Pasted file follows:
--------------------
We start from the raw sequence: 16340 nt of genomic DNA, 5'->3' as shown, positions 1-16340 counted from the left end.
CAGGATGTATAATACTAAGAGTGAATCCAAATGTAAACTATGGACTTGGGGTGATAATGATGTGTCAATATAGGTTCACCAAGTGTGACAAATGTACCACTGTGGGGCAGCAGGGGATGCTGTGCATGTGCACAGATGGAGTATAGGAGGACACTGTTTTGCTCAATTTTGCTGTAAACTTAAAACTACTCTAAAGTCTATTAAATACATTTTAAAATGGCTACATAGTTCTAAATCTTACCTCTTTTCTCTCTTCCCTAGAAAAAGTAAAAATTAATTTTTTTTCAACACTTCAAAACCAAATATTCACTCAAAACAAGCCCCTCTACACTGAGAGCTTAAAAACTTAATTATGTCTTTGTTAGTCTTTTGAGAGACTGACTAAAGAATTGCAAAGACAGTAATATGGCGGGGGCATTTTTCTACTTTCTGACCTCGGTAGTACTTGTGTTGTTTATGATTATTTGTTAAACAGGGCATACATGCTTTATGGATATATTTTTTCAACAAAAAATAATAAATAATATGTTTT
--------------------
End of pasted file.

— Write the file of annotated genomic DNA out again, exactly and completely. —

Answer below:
We start from the raw sequence: 16340 nt of genomic DNA, 5'->3' as shown, positions 1-16340 counted from the left end.
CAGGATGTATAATACTAAGAGTGAATCCAAATGTAAACTATGGACTTGGGGTGATAATGATGTGTCAATATAGGTTCACCAAGTGTGACAAATGTACCACTGTGGGGCAGCAGGGGATGCTGTGCATGTGCACAGATGGAGTATAGGAGGACACTGTTTTGCTCAATTTTGCTGTAAACTTAAAACTACTCTAAAGTCTATTAAATACATTTTAAAATGGCTACATAGTTCTAAATCTTACCTCTTTTCTCTCTTCCCTAGAAAAAGTAAAAATTAATTTTTTTTCAACACTTCAAAACCAAATATTCACTCAAAACAAGCCCCTCTACACTGAGAGCTTAAAAACTTAATTATGTCTTTGTTAGTCTTTTGAGAGACTGACTAAAGAATTGCAAAGACAGTAATATGGCGGGGGCATTTTTCTACTTTCTGACCTCGGTAGTACTTGTGTTGTTTATGATTATTTGTTAAACAGGGCATACATGCTTTATGGATATATTTTTTCAACAAAAAATAATAAATAATATGTTTT